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My future husband saw me sing at Sedgley chapel service

By Black Country Bugle  |  Posted: August 18, 2014

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I GREW up in Turls Street, Sedgley and attended Tipton Street Chapel from a very early age, probably around four or five.

I went to the Sunday morning service, went home for lunch, back for Sunday School in the afternoon and then back for the evening service. I still have the Bible I was awarded in 1964 given to me, I believe, because I did not miss any service during the year.

The superintendents that year were Mr and Mrs Hollis, but my most abiding memories are of Mrs Shakespeare! She, her husband, sister and Miss Naylor, were the mainstays of the chapel. I knew it was time to leave for chapel when I saw Mrs Shakespeare walking up from her house in Turls Hill Road past my home. She always seemed to wear a fur fox stole round her neck, whatever the weather.

I remember Sunday School was held in the separate hall behind the chapel and there were loads of children there, we were separated into five or six sections. Mrs Shakespeare would open the service and behind her was a print of the famous Holman Hunt painting of Christ knocking at the door. I remember when a little older, having Sunday School in the small room behind the chapel and each week collecting a beautiful sticker displaying a religious scene, like a stained glass window.

Highlights of the year, apart from prize giving, were the day out, usually to Malvern ending in a cream tea, and the chapel anniversary. These meant at least six weeks of singing practice!

I was lucky enough to keep my singing sheet in good condition because my sister took it to work and provided me with a plastic wallet for it. On the day itself, the girls wore white dresses and the boys white shirts and we were provided with either a corsage or sash to wear and the boys had corresponding colour ties (I always preferred the years we had sashes!)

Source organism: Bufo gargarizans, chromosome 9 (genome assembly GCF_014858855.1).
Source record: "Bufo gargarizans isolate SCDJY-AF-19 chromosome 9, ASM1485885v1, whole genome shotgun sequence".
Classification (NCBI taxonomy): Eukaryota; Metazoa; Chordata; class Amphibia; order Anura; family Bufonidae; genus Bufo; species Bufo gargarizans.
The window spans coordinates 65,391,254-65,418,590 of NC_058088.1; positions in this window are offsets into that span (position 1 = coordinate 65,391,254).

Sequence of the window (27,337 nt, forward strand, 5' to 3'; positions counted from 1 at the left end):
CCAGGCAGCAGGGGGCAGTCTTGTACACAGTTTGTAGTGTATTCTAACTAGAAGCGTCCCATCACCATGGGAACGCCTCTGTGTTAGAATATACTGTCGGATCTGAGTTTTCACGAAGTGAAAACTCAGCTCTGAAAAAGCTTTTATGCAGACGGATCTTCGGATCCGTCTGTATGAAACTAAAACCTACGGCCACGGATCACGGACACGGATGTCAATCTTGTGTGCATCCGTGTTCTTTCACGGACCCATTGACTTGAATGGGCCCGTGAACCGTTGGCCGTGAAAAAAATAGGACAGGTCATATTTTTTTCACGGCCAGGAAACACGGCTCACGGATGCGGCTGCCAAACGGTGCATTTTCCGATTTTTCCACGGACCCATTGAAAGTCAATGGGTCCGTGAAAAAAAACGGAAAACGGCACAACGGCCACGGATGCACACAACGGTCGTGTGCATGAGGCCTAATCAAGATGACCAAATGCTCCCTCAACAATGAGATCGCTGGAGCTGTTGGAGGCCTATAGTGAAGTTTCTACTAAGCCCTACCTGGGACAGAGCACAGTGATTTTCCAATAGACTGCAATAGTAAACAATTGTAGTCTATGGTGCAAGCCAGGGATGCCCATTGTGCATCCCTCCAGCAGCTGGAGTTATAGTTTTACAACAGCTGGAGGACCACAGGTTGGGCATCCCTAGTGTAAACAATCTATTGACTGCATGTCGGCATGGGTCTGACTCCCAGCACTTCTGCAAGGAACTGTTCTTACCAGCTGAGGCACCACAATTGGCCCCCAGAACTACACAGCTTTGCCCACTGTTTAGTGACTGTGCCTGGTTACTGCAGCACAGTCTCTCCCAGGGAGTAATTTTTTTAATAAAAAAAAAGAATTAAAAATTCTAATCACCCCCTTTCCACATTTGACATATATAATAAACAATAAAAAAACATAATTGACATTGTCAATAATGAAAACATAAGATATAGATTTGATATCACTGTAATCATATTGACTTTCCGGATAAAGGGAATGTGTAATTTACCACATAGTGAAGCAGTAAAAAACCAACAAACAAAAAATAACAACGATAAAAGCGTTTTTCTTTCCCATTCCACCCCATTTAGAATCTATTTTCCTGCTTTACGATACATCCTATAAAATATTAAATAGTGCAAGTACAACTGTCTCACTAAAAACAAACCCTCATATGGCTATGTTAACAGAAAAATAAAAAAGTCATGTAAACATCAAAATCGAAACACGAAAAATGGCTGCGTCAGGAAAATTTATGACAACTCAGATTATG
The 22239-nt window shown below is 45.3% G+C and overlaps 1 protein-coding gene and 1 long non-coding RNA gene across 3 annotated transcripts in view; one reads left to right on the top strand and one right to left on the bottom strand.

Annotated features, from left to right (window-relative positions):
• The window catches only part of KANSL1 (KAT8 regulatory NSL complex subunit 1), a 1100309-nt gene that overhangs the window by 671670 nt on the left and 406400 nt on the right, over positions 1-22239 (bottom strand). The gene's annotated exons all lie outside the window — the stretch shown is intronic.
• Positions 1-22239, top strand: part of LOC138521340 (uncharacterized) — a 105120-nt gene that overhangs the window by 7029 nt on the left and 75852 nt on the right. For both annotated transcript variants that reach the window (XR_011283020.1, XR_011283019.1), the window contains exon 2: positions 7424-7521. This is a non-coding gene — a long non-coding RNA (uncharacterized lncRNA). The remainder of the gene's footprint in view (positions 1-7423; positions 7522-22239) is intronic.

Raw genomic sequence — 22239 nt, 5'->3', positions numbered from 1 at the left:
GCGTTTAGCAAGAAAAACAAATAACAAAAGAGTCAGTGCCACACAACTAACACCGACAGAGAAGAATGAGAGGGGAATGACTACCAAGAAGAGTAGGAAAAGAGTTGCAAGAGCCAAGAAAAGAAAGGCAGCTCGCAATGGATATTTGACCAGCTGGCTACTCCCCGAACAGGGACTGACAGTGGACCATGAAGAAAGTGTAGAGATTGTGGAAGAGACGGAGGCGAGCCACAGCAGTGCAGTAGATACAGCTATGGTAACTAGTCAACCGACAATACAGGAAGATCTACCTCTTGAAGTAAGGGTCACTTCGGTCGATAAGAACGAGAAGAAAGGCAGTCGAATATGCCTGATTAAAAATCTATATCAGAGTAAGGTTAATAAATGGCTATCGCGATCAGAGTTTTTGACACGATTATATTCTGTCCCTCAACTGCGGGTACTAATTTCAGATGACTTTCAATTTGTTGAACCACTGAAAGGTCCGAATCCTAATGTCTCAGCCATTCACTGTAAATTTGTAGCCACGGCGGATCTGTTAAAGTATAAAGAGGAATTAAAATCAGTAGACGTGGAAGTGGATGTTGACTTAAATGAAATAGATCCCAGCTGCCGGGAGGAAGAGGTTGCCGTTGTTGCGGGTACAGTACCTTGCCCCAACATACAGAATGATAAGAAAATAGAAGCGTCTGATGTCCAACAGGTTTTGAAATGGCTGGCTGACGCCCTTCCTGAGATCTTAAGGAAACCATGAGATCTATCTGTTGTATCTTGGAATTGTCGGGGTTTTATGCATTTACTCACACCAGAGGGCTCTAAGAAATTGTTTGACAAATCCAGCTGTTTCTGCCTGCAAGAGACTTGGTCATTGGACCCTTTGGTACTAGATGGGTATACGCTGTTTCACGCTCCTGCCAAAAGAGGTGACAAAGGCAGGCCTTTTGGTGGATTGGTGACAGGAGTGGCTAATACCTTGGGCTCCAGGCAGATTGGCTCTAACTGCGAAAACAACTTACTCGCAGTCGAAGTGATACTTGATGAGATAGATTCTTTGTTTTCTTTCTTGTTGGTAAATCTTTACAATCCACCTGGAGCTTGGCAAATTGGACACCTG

A platform was constructed of four levels at the front, younger children on the front row and moving up in ages. I began on the front row and ended up on the top row at the age of 17, when my future husband came to watch!

We did performances twice or three times that day and a fortnight later, we did a reprise of two more. In between this happening, or around the same time, was the procession. We dressed in our anniversary clothes and marched around following a brass band. We began at chapel and processed all around Sedgley Bullring, Bilston Street.

This was, of course, highly exciting! Another special time was the Harvest Festival. My mum would always send me to Alice Perry's shop to get an empty mushroom basket, which she would fill with produce for me to take on the day. More fun still was the next evening when we children had the Harvest Supper.

Long trestle tables were set up and we had a real spread. I have had a life-long love of egg sandwiches since then. I also remember being served tea out of a massive teapot.

Other memories are of having the privilege to pump the organ bellows, so it would play and the organist was Mr Anslow. I believe he was a relative of Mrs Shakespeare and of one particular man in the pulpit, Mr Abrahams. I remember him as quite 'fire and brimstone' and he had shirts with separate collars!

I have been living in Gnosall since 1986 - where we have a fabulous chapel. But I was able to attend the very last service held at Tipton Street a few years ago, with my daughter and first grandson. This was actually held in the hall behind, as I believe the chapel was deemed unsafe. I was glad to be able to be at this service, there was some memorabilia on show. I saw a photo of myself at one of the anniversaries. It was a special time and good to remember what an important part of my childhood Tipton Street Methodist Chapel was.

Vickie Middleton (née Beardsmore),

6 Far Ridding,

Gnosall, Stafford, ST20 0DW.

middleton.vickie@yahoo.co.uk

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